Carrameow, two things in your post worry me.
One is that you mention "whaking" the bearing in place. Bearings must be installed in such a manner that no force is transmitted through the race path surfaces and rolling elements. Otherwise you get a brinell condition that leads to early failure. A tech that works with me did that to the bearings on his car.... now he has to do the job all over again - this time using a press!
Secondly, you mention that a lot of grease was packed in. You have to play "goldilocks" when packing grease.... not too much, not too little, but just right. Too much grease interferes with heat transfer and proper movement within the bearing during use. That's why Mercedes specifies the amount of grease by weight during recharging. Most bearing manufacturers have limits (both how much and how little) to the amount of grease that goes into a bearing.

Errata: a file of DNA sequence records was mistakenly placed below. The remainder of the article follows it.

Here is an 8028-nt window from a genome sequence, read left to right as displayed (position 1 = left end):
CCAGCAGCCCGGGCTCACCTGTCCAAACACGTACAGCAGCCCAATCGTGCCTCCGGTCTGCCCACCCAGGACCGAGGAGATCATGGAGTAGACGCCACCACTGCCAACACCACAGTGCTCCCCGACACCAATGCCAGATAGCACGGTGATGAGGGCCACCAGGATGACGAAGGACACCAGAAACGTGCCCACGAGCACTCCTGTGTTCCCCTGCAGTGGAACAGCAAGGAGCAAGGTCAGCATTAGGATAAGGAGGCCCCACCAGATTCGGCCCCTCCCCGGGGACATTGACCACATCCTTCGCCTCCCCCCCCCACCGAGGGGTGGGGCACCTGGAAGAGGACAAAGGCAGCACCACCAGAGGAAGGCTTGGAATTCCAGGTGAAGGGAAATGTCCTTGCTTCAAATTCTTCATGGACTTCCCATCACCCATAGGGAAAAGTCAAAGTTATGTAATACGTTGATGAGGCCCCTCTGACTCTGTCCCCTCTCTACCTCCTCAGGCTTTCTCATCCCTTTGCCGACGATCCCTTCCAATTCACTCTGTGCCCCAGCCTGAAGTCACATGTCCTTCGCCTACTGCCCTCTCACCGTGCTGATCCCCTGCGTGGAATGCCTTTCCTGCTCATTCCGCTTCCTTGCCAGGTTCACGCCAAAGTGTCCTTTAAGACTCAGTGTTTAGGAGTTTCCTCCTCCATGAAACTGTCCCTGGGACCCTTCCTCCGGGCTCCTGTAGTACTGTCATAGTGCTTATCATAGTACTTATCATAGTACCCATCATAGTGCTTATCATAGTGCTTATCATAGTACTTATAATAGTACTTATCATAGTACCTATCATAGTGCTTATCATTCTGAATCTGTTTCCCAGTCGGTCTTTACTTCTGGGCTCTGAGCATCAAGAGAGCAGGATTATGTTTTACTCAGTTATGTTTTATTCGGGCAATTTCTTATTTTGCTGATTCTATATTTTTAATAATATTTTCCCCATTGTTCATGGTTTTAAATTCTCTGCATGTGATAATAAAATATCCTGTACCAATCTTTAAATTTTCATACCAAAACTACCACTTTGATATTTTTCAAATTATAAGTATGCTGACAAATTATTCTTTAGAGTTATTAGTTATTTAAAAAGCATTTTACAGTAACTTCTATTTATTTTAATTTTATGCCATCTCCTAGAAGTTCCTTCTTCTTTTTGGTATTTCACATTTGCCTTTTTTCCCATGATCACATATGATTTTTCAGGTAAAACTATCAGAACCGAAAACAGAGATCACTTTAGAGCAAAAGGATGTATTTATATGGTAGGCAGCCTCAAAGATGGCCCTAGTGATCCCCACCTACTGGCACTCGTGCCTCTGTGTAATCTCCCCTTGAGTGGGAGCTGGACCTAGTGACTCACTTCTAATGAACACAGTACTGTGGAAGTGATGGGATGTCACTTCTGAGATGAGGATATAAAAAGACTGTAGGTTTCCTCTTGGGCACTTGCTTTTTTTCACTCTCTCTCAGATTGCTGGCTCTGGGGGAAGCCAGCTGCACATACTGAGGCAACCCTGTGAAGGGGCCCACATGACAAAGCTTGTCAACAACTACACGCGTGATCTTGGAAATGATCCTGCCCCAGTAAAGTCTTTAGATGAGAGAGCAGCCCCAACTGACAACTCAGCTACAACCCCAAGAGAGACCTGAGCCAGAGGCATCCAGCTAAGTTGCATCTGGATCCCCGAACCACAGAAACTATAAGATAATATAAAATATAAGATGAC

Sbourg brought up a good point where the surfaces can't have any burrs, scars, or deposits on the mounting surfaces. A good surface makes mounting much easier and less traumatic to the bearing.
Don't lose confidence in bearing maintenance.... have respect for it. Bearings are one product that needs to be pretty much perfect in the car.
95 E320 Cabriolet, 131K